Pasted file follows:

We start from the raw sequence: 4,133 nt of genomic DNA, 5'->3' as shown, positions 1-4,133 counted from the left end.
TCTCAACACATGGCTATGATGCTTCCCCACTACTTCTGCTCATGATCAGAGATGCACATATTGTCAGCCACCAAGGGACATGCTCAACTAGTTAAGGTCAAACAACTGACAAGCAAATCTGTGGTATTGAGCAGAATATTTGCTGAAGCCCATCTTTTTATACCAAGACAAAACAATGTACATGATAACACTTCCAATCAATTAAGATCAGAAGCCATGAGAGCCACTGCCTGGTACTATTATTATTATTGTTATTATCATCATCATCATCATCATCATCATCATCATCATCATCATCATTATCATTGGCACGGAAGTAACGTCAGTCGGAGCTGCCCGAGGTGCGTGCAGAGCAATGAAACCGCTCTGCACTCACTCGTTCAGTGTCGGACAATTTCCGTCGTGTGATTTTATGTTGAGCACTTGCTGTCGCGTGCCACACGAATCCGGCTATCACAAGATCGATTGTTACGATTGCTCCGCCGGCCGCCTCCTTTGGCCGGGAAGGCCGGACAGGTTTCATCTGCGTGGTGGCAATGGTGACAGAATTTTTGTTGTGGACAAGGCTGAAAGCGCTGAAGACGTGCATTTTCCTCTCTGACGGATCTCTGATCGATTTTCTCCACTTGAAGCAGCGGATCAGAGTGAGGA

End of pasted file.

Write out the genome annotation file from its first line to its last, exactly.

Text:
We start from the raw sequence: 4,133 nt of genomic DNA, 5'->3' as shown, positions 1-4,133 counted from the left end.
TCTCAACACATGGCTATGATGCTTCCCCACTACTTCTGCTCATGATCAGAGATGCACATATTGTCAGCCACCAAGGGACATGCTCAACTAGTTAAGGTCAAACAACTGACAAGCAAATCTGTGGTATTGAGCAGAATATTTGCTGAAGCCCATCTTTTTATACCAAGACAAAACAATGTACATGATAACACTTCCAATCAATTAAGATCAGAAGCCATGAGAGCCACTGCCTGGTACTATTATTATTATTGTTATTATCATCATCATCATCATCATCATCATCATCATCATCATCATCATTATCATTGGCACGGAAGTAACGTCAGTCGGAGCTGCCCGAGGTGCGTGCAGAGCAATGAAACCGCTCTGCACTCACTCGTTCAGTGTCGGACAATTTCCGTCGTGTGATTTTATGTTGAGCACTTGCTGTCGCGTGCCACACGAATCCGGCTATCACAAGATCGATTGTTACGATTGCTCCGCCGGCCGCCTCCTTTGGCCGGGAAGGCCGGACAGGTTTCATCTGCGTGGTGGCAATGGTGACAGAATTTTTGTTGTGGACAAGGCTGAAAGCGCTGAAGACGTGCATTTTCCTCTCTGACGGATCTCTGATCGATTTTCTCCACTTGAAGCAGCGGATCAGAGTGAGGA